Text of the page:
Cassandra Balchin, A Fierce And Passionate Advocate And A Force To Be Reckoned With…
Before Cass and I met in person, we worked together virtually for two years on the “Warning Signs of Fundamentalisms” website resource. She served as the WLUML liaison for the web resource shortly after her return to London, England, and I was managing the website on behalf of AWID. She struck me as brilliant and efficient, but abrupt, in a crusty British type of way… all qualities I would eventually come to value tremendously.
When I finally had the opportunity to meet Cass in person at the AWID Forum in Bangkok, Thailand in 2005, I was struck by her warmth, her lovely smile and her generosity.
Over the next seven years, Cass and I worked closely together on AWID’s “Resisting and Challenging Religious Fundamentalisms” initiative—myself as the AWID Manager and Cass as Senior Research Consultant. It was at an AWID meeting in Queretaro, Mexico at the end of 2006, that we first began scheming and plotting about the initiative (which at the time was a simple two-page proposal put together by myself and Joanna Kerr, AWID’s former executive director), and became more and more excited about all the possibilities that lay ahead.
Together, we got through the initiative’s intensive research phase, drafting many iterations of a huge online survey on religious fundamentalisms and women’s rights, which went out to over 20,000 women’s rights activists around the world (Martin Redfern, our survey consultant, joked that it would go down in history as the survey with the most drafts ever done!). We had heated discussions within the research team, though these often deteriorated into sexual innuendo or jokes, thanks mainly to Juan Marco Vaggione (our second research consultant). As the initiative moved forward, other CF and AWID team members joined our often long and complex discussions (or more accurately perhaps, marathons)—Ghadeer Malik, Deepa Shankaran and Saira Zuberi). We facilitated AWID Stakeholder Meetings, a Young Feminist Activist Institute, and numerous workshops and presentations. Through all of this, Cass never seemed to lose that upbeat energy. She was always looking into future possibilities, and at the way that things could be, rather than the way they were.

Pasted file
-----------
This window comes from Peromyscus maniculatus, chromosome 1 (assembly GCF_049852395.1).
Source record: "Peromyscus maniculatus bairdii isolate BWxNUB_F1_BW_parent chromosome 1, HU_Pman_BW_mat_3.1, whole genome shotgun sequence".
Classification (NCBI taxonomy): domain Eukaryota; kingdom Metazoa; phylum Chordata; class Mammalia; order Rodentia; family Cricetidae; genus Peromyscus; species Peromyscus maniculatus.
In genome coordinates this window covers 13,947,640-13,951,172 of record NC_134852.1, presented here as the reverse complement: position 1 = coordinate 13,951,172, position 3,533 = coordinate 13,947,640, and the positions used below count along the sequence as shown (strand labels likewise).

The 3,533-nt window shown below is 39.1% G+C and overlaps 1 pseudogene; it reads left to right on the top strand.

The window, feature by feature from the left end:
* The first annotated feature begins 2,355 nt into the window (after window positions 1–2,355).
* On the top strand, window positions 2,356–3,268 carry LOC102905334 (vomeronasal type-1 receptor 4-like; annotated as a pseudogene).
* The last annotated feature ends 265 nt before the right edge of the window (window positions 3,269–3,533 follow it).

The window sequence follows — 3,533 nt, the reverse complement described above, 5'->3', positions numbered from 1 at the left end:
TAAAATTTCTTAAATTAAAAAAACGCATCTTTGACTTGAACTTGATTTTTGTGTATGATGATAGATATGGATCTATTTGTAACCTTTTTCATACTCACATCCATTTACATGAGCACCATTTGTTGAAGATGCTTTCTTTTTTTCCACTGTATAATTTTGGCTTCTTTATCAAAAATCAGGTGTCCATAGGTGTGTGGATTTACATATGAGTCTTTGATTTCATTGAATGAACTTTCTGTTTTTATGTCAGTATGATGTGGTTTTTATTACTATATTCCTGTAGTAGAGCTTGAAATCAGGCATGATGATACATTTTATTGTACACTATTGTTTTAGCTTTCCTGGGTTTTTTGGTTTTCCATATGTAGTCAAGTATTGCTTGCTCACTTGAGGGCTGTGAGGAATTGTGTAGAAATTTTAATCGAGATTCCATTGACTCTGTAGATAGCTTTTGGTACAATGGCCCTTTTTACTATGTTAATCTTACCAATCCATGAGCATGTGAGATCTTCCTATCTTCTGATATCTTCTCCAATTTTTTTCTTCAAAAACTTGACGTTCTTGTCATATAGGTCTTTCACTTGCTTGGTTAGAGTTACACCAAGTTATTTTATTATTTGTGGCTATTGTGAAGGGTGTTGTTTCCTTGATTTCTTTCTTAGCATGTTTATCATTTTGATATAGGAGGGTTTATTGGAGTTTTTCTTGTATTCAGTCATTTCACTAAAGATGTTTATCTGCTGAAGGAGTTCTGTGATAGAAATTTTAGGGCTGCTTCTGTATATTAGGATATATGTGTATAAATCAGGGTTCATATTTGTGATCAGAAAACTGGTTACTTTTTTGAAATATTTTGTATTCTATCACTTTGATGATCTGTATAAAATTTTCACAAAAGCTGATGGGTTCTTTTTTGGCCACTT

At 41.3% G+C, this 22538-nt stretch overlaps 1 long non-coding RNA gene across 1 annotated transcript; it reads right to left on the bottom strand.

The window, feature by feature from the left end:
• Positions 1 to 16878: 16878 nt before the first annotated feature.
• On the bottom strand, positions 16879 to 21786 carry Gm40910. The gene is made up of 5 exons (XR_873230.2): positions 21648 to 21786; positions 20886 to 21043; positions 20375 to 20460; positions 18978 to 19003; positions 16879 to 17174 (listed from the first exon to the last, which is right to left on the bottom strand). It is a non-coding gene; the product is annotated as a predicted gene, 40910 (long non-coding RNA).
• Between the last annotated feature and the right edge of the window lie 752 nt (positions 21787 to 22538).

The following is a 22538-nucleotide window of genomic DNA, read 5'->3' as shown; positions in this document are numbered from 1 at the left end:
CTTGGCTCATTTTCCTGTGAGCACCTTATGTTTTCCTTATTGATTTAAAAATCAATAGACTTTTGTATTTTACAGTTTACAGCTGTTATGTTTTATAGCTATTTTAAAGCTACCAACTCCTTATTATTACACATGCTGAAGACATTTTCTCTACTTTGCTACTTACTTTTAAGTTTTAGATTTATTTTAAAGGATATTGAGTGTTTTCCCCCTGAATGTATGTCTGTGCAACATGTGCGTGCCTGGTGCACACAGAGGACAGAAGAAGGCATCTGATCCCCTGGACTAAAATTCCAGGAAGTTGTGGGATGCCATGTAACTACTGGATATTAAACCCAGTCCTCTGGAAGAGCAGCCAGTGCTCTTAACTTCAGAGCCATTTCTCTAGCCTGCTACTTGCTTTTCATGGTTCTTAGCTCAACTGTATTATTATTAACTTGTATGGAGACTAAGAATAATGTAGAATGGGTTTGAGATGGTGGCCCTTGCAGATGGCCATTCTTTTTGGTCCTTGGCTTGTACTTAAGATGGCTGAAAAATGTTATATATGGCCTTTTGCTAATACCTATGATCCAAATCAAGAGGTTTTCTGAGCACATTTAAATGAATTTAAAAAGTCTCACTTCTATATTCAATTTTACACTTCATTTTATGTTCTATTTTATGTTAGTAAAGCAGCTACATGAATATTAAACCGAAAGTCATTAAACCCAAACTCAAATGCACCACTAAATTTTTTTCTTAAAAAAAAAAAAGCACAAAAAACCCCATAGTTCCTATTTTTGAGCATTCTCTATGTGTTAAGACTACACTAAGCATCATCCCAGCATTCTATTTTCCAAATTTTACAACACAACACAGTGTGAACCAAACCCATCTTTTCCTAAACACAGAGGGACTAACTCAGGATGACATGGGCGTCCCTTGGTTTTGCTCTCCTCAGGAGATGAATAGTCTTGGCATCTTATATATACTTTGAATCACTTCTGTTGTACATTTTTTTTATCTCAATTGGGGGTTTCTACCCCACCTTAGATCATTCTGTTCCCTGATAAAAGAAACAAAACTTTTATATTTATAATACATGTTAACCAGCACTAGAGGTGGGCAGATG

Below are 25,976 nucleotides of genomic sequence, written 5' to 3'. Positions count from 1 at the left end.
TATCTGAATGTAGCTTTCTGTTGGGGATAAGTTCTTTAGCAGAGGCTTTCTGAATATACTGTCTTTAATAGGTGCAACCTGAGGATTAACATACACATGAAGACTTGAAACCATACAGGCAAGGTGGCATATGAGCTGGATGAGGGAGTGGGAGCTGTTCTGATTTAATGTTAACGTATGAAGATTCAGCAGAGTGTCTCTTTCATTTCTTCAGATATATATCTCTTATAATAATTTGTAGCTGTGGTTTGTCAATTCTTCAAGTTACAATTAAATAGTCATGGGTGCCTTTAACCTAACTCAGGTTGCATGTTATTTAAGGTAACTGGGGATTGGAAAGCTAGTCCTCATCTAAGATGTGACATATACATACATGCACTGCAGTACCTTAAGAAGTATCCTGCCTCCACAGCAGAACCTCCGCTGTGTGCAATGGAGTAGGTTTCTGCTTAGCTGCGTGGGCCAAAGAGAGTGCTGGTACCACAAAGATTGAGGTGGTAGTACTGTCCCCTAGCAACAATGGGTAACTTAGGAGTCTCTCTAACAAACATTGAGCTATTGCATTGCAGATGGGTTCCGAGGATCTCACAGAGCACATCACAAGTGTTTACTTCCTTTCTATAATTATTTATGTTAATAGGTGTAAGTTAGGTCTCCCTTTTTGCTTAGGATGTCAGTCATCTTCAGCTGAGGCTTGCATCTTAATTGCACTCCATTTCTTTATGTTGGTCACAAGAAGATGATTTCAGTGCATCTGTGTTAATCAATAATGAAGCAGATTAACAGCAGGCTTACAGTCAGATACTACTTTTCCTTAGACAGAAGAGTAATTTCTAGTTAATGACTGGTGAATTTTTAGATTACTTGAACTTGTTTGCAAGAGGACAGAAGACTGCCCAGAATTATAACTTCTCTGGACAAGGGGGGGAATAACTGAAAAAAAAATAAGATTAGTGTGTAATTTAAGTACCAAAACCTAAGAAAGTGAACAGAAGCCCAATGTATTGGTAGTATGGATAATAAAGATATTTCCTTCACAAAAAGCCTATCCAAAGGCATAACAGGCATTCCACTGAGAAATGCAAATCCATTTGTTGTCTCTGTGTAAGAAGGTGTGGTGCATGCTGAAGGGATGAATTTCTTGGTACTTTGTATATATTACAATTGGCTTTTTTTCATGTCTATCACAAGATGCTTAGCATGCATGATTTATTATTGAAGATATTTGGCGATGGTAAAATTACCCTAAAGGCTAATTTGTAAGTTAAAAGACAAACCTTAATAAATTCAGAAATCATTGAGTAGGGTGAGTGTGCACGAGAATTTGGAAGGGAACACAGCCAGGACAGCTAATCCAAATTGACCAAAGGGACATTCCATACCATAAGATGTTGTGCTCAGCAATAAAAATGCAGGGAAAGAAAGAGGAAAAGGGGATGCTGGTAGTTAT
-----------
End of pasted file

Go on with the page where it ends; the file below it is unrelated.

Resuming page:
I came to know Cass as an uncompromising and passionate advocate, with a strength of character that was a force to be reckoned with. I also came to truly value and respect her depth of knowledge and experience on religious fundamentalisms and women’s rights, as did all my colleagues. I listened hard when she spoke, and I chose my battles carefully. I also learned that despite her strong convictions about most things, Cass’ sense of humour and ability to make fun of practically anything, especially herself, was never far behind. She had a tenderness that belied the tough exterior, and sometimes it made you just want to give her a big hug and tell her to let it all go…
Cass gave so much to AWID and to the Challenging Fundamentalisms initiative, even taking up the reigns in terms of content and strategic direction, when I went on a year long maternity leave. She devoted countless hours to researching, writing and brainstorming, and conducted hundreds of interviews and presentations. She met pretty much every impossible deadline right until the very end. I have yet to meet another person who can write with as much speed and clarity as Cass, without losing the fine nuances of a subject as complex as religious fundamentalisms and women’s rights.
Cass gave so much to me as well. She mentored me, challenged me and strengthened my knowledge to a point where I felt comfortable challenging her in return.
I will remember the ‘big’ things of course, like Cass’ immense contribution to AWID’s groundbreaking report on religious fundamentalisms and women’s rights, Towards a Future without Fundamentalisms(a title so reflective of her positive outlook!), and all the other publications that so much carries her voice and analysis. But also the ‘smaller’ things, like the fact that my son rode around on a bike covered with Spiderman stickers that she had mailed to him, or the damned Christmas ornaments she gave me that are still sitting around in my cupboard—one of the many quirky presents that I received from her over the years, which also included fruitcake and pate. And I will remember the times we spent in hotel rooms together, usually after intense days of AWID meetings, quietly reading ourselves to sleep.